The present oversupply of cement in Asia and the Middle East will mean a low price for cement in the coming years. This, in combination with strong economics elsewhere, has created an increased interest for cement import terminals. To a large extent, these are existing cement producers that are looking at supplementing their production and protecting, or expanding, their market share. An import operation however, is something entirely different from producing cement, and many companies do not have the required experience.
Although the technology of a cement terminal is simple compared to a cement plant, the characteristics of a god cement terminal in most cases are diametrically opposite to the characteristics of a good cement plant. The volatility of import operations and their dependency on the world economic situation are very different to the local circumstances and long term operation of a cement plant.
This article discusses cement import operations and will try to give an insight into the economics that are the basis for import terminal facilities.Volatility
Cement import operations, except in countries with a 100 percent import situation, are very volatile. This principle must be understood clearly when establishing a cement terminal.
For a cement import operation the effects are far more drastic due to the principles shown in Figure 1. As an example it can be assumed that a country covers 90 percent of its cement consumption by domestic production and 10 per cent by imports. If cement consumption grows quickly, the additional consumption will be imported. A five per cent increase in cement consumption will increase imports 50 per cent and a 10 per cent increase in consumption will double the import volume. For this example one per cent additional economical growth causes three per cent additional cement consumption which in turn creates a 30 per cent growth in import volume.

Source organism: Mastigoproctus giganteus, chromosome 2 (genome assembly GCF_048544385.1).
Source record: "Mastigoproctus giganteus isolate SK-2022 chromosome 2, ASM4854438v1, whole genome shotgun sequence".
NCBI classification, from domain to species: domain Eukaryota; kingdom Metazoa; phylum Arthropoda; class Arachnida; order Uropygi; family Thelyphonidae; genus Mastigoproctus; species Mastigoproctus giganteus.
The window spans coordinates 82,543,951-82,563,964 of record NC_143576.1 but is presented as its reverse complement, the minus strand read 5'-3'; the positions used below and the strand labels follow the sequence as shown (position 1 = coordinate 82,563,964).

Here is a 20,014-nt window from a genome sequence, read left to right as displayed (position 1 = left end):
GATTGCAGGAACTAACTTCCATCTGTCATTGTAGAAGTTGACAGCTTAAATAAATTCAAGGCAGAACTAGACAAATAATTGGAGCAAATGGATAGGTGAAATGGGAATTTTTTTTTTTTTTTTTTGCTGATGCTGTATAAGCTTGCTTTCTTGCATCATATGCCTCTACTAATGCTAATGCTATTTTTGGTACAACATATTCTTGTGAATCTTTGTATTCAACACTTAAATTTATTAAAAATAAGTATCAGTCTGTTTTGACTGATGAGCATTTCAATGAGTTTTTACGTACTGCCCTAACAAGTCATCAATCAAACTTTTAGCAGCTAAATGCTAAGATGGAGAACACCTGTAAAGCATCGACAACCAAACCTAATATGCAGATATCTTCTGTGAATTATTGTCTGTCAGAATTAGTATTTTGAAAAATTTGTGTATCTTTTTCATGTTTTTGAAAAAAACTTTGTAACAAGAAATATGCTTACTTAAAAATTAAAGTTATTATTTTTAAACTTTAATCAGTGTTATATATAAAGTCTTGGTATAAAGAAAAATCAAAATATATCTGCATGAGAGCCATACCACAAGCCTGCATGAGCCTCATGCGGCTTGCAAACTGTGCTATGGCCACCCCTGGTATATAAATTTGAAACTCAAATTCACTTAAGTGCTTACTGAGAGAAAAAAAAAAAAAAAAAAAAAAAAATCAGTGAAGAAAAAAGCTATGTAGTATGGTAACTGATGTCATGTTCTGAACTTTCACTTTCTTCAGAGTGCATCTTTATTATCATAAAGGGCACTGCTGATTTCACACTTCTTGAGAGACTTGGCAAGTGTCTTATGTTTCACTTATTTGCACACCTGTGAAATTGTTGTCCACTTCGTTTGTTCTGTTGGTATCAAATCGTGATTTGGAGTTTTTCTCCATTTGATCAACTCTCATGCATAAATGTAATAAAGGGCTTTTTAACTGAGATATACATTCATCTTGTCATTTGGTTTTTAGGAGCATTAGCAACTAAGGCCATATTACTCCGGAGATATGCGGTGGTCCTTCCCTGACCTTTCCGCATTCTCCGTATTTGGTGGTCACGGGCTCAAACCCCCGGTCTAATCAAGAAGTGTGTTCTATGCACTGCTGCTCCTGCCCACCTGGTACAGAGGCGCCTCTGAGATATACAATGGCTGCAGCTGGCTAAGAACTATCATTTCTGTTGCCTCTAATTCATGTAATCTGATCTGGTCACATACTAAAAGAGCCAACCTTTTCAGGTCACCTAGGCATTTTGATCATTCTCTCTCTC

The opposite is also true. A five per cent drop in cement consumption halves the import volume. A 10 per cent drop in principle would stop the imports. This occurs because the cost of running a cement plant below capacity is much larger than the possible financial gains in importing cement. Cement import terminals therefore have a highly fluctuating throughput. Even a small difference in economic growth has a large impact on the economical viability of an import operation.
The situation in California, with an import surge in the late 1970's, no imports in the early 80's, an import surge from 1985-1992, few imports from 1993 to 1997 and substantial imports again this year is an illustrating example of this economic mechanism.
The corresponding requirement is therefore that import operations must be able to have a short payback period and already economical at low throughputs.
Where is the value added?
The cement import terminal itself is an important part of the complete import operation. It should be understood through, that it is only one part and that the economics of an import operation are mostly determined outside of the terminal itself.
Figure 2 gives an example based on a possible import operation on the US West coast bringing in cement from Indonesia. The example shows that 75 per cent of the costs involving the delivery of cement to a local customer is incurred in sourcing and shipping of the cement. Only 15 per cent of the cost is actually incurred in the shipunloading and terminal operation.
It must be appreciated that the present low cement price in Asia will not last forever. Less than 12 months ago the price level was in the US$30,s level. When the Asian economy recovers the surplus situation will become less dramatic, so prices will increase again. Shipping prices over the years have also fluctuated within several dollars per ton. The economic viability of an import operation is completely determined by these factors and not so much by the combination of capital and operational costs of the cement terminal.